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LuLaRich Review: The Cult Of Buttery Soft Leggings

Back in 2017, while sitting in the San Francisco airport, a friend asked if I had “seen that defective leggings group on Facebook.” At the time I owned a few pairs of LuLaRoe leggings, and I had a few friends who were retailers, but this group’s existence was totally new information. When hearing more about all of the drama going down in that group, I couldn’t join fast enough. The tea was, to say the least, scalding.

That group was my introduction to the fascinating and curious world of multi-level marketing in general, and the world of LuLaRoe fashion specifically. The company was founded in 2012 by Deanne Brady and her husband Mark Stidham. It grew explosively somewhere around 2016, fueled by the energy of Facebook lives where “independent fashion retailers” could showcase their exclusive prints to customers around the country.


Amazon Prime’s four-episode docuseries “LuLaRich” takes a deep dive into the world of LuLaRoe, from their explosive rise to their impending fall. It examines the stories of ripped leggings, stolen artwork, revoked return policies, Mexican weight loss surgery, and even a pot farm scam all through first-hand accounts. (Yes, Scammy Sammy is there, and yes, he gets called out.)

As a veteran, albeit a lurker, of that “defective” Facebook group, I was pleased to see just how deeply they dove into so many topics. You hear from past and present retailers, home office employees, and the Stidhams themselves. While I walked into the series thinking I knew most of the story, it was still eye-opening to see it so artfully laid out in a four-episode arc. The stories of Deanne’s mother, specifically, were very telling when it comes to creating the company culture that would become part of LuLaRoe’s mission. Journalists and experts help to balance out the more personal stories with their professional insights, helping to mitigate at least some of the potential “this is a hit piece” social media posts that are more than likely incoming.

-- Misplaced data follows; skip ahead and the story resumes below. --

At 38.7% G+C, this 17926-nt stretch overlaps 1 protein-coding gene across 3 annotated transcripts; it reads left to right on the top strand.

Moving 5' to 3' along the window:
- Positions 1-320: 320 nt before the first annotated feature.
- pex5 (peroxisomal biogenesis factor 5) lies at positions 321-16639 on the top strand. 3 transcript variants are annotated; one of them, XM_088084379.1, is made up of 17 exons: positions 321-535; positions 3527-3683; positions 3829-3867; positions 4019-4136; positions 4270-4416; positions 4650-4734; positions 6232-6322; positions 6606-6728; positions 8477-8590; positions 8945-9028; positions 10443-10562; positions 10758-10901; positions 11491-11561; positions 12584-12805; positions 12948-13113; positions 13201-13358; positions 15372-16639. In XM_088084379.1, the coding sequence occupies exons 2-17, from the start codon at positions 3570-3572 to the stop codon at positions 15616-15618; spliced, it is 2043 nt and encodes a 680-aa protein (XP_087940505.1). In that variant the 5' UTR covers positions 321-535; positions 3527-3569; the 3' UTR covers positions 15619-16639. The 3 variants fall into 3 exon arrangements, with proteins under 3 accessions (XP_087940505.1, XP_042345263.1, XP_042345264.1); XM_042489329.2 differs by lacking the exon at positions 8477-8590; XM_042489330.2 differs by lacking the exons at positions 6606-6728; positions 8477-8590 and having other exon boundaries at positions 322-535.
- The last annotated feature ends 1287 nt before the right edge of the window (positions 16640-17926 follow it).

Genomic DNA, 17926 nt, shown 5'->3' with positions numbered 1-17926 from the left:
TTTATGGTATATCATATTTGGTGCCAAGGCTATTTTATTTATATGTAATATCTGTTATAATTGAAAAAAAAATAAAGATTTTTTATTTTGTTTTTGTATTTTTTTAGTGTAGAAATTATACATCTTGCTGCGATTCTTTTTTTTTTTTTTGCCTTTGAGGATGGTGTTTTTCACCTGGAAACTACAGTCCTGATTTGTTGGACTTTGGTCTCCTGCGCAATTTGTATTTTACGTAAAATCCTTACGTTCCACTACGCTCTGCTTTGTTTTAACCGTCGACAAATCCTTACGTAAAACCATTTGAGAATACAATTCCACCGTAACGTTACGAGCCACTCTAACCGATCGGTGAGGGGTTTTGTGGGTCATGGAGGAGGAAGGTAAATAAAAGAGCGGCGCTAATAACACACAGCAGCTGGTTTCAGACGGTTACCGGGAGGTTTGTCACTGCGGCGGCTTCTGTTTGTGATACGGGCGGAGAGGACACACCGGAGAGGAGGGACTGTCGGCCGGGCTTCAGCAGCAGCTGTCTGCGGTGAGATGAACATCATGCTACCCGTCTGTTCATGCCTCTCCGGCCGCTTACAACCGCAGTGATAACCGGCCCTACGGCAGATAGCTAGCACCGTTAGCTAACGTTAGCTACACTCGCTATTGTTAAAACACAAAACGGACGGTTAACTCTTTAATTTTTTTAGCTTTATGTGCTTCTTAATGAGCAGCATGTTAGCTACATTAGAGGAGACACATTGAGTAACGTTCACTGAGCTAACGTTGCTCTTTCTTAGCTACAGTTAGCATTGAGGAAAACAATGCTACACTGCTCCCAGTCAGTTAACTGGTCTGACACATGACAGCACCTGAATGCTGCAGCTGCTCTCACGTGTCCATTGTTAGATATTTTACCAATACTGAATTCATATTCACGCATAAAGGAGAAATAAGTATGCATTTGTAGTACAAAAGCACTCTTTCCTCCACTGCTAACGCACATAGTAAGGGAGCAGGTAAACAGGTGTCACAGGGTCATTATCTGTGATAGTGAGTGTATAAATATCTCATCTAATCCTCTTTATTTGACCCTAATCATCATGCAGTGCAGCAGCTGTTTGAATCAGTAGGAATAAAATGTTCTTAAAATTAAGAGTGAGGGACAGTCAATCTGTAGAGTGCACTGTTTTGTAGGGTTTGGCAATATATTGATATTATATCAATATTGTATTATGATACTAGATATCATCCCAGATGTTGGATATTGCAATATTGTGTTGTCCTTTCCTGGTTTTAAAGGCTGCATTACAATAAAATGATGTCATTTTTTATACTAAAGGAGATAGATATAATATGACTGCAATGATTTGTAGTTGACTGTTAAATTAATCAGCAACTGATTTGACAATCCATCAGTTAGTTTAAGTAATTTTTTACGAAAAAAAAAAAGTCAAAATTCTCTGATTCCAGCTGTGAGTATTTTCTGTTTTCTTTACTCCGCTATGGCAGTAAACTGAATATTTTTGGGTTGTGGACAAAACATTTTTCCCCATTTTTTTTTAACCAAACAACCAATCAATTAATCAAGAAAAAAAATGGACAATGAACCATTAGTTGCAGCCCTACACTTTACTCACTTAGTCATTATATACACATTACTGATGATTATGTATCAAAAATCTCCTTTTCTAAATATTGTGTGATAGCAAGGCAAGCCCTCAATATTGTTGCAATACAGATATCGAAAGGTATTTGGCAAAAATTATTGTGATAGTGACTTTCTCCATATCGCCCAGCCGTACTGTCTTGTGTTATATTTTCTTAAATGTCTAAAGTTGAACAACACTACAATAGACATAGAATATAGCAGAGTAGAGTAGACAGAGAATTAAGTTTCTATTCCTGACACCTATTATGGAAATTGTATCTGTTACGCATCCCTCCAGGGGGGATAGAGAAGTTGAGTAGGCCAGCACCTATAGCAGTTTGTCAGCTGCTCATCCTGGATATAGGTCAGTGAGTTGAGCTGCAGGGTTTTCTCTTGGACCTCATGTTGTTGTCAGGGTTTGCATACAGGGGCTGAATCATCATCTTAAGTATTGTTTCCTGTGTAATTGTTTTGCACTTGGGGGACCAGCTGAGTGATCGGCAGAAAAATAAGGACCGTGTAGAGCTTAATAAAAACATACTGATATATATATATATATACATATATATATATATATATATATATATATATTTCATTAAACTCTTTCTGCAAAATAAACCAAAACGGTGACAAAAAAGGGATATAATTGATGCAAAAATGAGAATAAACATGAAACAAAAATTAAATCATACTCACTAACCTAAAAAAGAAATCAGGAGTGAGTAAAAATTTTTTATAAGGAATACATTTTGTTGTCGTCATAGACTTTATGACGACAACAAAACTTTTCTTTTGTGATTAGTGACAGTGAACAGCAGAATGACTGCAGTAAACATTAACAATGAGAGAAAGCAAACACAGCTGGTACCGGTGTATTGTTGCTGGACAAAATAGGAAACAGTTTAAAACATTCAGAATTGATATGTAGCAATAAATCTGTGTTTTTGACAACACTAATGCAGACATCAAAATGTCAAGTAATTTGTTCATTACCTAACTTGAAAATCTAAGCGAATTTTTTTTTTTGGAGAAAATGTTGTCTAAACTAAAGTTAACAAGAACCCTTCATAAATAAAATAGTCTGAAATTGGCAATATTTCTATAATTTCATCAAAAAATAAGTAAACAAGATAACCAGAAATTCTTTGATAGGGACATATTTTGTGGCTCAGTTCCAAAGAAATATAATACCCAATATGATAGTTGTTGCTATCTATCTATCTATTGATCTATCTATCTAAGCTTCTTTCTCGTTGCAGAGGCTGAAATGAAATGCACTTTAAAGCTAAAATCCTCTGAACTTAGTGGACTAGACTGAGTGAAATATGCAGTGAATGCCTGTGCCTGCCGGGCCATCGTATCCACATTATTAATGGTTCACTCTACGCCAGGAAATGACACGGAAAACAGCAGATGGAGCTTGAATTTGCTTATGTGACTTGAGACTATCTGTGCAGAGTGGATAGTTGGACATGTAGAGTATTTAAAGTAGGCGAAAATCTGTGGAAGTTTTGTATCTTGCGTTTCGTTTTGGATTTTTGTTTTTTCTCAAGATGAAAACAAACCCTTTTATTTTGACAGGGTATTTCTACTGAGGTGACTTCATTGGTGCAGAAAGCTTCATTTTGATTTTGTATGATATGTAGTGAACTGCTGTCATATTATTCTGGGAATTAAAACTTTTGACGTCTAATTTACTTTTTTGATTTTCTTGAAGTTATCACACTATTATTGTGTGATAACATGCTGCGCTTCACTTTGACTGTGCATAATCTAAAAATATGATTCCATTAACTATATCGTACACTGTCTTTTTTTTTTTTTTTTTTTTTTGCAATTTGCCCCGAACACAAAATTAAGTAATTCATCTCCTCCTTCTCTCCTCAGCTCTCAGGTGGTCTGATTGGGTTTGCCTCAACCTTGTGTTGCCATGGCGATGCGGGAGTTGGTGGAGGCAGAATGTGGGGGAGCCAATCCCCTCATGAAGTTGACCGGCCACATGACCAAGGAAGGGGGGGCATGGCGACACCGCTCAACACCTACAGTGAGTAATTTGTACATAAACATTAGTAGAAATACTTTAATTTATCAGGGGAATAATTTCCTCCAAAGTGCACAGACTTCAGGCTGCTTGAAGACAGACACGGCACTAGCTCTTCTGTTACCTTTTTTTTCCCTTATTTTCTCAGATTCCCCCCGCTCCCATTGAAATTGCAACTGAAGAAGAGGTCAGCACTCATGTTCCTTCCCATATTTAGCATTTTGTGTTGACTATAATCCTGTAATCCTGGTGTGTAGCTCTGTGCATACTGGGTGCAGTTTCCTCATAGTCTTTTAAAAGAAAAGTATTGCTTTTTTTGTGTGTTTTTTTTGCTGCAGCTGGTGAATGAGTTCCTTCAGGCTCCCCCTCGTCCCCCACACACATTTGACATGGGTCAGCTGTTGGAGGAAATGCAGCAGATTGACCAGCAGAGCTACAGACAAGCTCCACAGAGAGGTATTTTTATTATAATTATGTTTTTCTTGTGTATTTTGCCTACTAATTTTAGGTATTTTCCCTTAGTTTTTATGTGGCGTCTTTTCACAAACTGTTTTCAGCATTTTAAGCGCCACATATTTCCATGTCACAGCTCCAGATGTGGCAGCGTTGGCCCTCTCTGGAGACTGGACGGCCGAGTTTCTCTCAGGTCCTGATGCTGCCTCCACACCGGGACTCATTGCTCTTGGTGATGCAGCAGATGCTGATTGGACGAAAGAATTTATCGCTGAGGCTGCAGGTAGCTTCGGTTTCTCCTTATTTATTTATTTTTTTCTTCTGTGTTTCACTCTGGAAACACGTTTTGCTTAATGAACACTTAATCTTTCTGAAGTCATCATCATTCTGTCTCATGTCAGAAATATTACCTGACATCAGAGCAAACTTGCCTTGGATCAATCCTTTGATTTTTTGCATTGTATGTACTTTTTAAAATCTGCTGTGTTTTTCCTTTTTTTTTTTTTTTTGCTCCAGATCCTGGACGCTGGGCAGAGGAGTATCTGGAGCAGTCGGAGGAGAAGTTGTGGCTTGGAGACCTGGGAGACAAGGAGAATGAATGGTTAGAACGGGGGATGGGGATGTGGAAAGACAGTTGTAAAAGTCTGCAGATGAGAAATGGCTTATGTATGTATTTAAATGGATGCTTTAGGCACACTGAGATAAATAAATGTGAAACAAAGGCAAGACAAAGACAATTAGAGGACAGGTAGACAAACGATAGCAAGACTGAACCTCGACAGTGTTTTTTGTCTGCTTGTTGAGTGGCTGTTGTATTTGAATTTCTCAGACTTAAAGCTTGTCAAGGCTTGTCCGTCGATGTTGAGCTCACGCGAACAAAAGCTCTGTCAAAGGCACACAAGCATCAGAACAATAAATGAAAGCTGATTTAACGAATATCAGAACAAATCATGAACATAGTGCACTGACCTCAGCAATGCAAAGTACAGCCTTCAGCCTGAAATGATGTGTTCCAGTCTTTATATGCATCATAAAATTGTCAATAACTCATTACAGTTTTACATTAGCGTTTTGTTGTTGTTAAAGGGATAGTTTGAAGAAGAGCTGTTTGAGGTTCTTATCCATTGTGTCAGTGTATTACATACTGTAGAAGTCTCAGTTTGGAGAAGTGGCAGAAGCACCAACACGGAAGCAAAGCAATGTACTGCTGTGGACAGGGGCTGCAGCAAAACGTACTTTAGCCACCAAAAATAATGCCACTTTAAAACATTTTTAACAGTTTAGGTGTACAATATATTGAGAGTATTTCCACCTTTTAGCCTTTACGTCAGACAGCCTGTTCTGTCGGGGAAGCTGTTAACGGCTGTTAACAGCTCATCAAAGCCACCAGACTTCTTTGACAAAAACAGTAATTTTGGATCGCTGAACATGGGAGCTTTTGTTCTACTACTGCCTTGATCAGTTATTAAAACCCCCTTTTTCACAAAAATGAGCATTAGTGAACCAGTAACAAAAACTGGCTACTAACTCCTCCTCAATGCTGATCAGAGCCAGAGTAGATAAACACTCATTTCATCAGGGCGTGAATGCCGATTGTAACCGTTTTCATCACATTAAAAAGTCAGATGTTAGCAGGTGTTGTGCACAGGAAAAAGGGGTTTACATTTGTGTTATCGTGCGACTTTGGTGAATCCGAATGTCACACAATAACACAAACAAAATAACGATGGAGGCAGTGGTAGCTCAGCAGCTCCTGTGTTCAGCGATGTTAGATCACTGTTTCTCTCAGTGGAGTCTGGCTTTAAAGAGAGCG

I know I am the target audience for this series, already heavily invested in all of the stories it wanted to tell. What is harder to gauge is just how broadly appealing the series will be to those who know none of the background. That said, it comes from the creators of “Fyre Fraud,” a documentary that made a bunch of influencers eating cheese sandwiches in a tent on a beach a must-watch.

LuLaRoe is currently a plaintiff in multiple lawsuits — with the discovery videos from a massive case in Washington state providing many of the more interesting moments you’ll see onscreen. That said, the story of LuLaRoe is still pending. The series doesn’t give you the satisfactory, “And they all filed for bankruptcy and closed up shop” that many of those already deeply invested in the outcome would want. You do, however, get a glimpse of things to come. And you’ll probably never look at leggings—or multi-level marketing—quite the same again.

Abut LuLaRich

From the creators of Hulu’s “Fyre Fraud,” LuLaRich is a true-con docuseries about LuLaRoe, the women’s internet apparel company that went from fast-growing retail phenomenon to alleged viral multi-level marketing scam. The four part series streams September 10th, only on Amazon Prime Video.

As The Bunny Hops®